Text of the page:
Routing:Tips on creating lakes

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  • Set up one lake at a time. When it is working, go on to the next lake.
  • Make sure outlets are placed upstream of the embankment.

Outlet g.jpg Outlet b.jpg
Fig. 17. Good Bad

  • Lakes are filled according to cell elevation. Streams need to be swallowed from downstream to upstream. Thus, the cell elevations along the streams must always increase from the min WSE cells to where the stream enters the max WSE.

Cell elev 1 g.jpg Cell elev 1 b.jpg
Fig. 18. Good Bad

Cell elev 2 g.jpg Cell elev 2 b.jpg
Fig. 19. Good Bad

  • Set the minimum WSE to cover the cell elevation irregularities along any (supposed) stream network in the lake bottom.
  • You don’t have to have a stream going through the lake. You can have a polygon a little smaller than the minimum WSE and have the incoming streams connect to it.
Stream lake.jpg
Fig. 20.

A lake with a stream running through it. The stream will not be used in the simulation from the arrow onward because it is below the minimum water surface elevation. (Note that part of the stream, just below the arrow, that exits the lake. The stream must be realigned to lie within the lake for the lake to work properly.)

Poly lake.jpg
Fig. 21.

The same lake as above, but defined on a polygon. The extents of the polygon do not actually enter into the calculations of the lake extent in GSSHA; they are merely for visual reference. The lake polygon is only used to assure stream connectivity. One very important point, however, is that the incoming streams need to extend into the minimum water surface elevation zone. As all stream arcs entering and exiting the lake must be connected to the lake polygon, the boundary of the lake polygon must also be inside the minimum water surface elevation at the point where the lake and an incoming stream meet.

  • Set the maximum WSE to be the biggest the lake could realistically ever grow. There is no problem if the lake doesn’t grow to the maximum extent during a simulation. There will be problems if during a simulation the lake tries to exceed the maximum water surface elevation.
  • Don’t set the maximum WSE so high that adjacent areas of ponding (i.e. what should be neighboring lakes) are included. The lakes grow in order of lowest to highest cell elevations and thus GSSHA cannot realistically simulate a disjointed lake bottom. You can put an embankment there separating the two lakes and actually make two lakes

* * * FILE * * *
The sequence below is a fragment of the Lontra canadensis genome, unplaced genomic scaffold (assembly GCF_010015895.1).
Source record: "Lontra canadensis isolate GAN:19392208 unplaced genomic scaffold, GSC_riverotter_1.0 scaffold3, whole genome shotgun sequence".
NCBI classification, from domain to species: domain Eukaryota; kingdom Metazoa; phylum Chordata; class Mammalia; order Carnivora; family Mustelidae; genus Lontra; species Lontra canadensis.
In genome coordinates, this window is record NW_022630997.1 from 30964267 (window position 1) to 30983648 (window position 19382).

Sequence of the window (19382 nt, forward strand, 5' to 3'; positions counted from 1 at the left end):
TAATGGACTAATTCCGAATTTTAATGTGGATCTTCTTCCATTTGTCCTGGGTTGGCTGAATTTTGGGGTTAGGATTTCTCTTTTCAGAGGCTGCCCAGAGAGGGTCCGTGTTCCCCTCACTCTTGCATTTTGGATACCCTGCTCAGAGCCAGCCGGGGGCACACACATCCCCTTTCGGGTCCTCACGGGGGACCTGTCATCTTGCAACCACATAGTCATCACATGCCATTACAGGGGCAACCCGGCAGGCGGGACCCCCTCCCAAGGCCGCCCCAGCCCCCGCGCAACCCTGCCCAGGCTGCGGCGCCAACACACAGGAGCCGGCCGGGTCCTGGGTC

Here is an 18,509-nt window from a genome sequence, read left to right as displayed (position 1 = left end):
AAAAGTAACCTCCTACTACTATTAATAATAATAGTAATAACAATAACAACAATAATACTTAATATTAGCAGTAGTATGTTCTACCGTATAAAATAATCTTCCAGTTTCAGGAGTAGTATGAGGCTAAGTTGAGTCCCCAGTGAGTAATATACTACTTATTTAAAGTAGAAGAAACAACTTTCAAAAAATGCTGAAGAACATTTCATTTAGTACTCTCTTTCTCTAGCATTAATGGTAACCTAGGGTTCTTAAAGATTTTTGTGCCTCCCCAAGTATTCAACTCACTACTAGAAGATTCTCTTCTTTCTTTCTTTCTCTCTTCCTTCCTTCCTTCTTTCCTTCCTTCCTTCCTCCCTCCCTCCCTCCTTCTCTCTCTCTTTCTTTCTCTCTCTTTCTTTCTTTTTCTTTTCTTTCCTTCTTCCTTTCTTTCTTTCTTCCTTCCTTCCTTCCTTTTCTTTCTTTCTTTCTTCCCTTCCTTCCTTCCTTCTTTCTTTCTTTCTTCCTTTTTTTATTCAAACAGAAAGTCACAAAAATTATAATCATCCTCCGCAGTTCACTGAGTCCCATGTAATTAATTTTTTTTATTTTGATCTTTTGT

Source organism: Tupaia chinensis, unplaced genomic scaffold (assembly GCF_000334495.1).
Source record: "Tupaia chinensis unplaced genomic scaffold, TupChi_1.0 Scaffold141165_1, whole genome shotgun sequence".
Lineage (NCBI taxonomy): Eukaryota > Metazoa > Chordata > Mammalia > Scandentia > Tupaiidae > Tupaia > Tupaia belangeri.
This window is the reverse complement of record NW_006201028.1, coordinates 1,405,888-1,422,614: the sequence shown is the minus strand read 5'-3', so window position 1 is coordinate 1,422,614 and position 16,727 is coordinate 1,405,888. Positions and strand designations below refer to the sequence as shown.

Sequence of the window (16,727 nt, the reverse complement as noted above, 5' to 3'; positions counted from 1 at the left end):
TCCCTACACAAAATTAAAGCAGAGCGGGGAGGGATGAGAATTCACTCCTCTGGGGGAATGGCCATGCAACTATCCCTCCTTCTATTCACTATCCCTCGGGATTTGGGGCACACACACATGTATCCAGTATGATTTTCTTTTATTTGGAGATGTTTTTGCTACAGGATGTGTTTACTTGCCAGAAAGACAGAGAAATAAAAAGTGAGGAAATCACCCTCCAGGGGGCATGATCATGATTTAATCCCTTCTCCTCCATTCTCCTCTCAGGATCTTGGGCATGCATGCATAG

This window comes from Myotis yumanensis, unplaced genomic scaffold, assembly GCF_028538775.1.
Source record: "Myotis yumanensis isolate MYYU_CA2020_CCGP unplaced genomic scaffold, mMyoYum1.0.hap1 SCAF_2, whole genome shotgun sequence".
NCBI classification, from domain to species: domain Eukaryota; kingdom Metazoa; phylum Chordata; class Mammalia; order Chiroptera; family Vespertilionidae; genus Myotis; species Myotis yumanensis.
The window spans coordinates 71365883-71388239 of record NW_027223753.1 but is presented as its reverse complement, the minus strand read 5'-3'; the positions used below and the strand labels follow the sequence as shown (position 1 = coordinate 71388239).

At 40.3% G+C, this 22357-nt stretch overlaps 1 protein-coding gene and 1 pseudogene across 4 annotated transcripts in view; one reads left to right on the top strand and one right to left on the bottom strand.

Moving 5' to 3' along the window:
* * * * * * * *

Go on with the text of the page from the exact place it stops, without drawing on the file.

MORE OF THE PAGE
Growth prob1.jpg
Fig. 22.

There are two problem areas here relating to the previous point. The first is in the lower left where a stream cuts across a divide. The lake order thus dictates that disjointed portions of the stream may be flooded. This is not allowed to happen in GSSHA. The other problem is similar in nature in that as the lake rises it is able to capture a stream at a disjointed location.

Growth prob2.jpg
Fig. 23.

One way to solve these problems is to create a lake polygon for the lower lake. This eliminates the internal drainage patterns of the lake and simplifies the problem. To solve the disjointed capture of the stream, another lake was created where the ponding after the capture would occur. At the connection point a low spot in the embankment was placed (at the arrow) allowing the two lakes to communicate. An alternative to the one large lake polygon would have been to create a few smaller lakes separated by embankments but with low points allowing the smaller lakes to communicate and act together as a larger lake.

  • If there are ponding areas adjacent to lakes (i.e. adjacent ponded cells above the max WSE) you probably ought to have a stream there.
  • The cell in which a stream outlet is placed must be below the minimum water surface elevation.

Related Topics

GSSHA Wiki Main Page
Primer Main Page

Links and nodes
Defining stream networks with feature objects
Link types
Node spacing
Smoothing the profile
Troubleshooting channel routing problems
Tips on creating lakes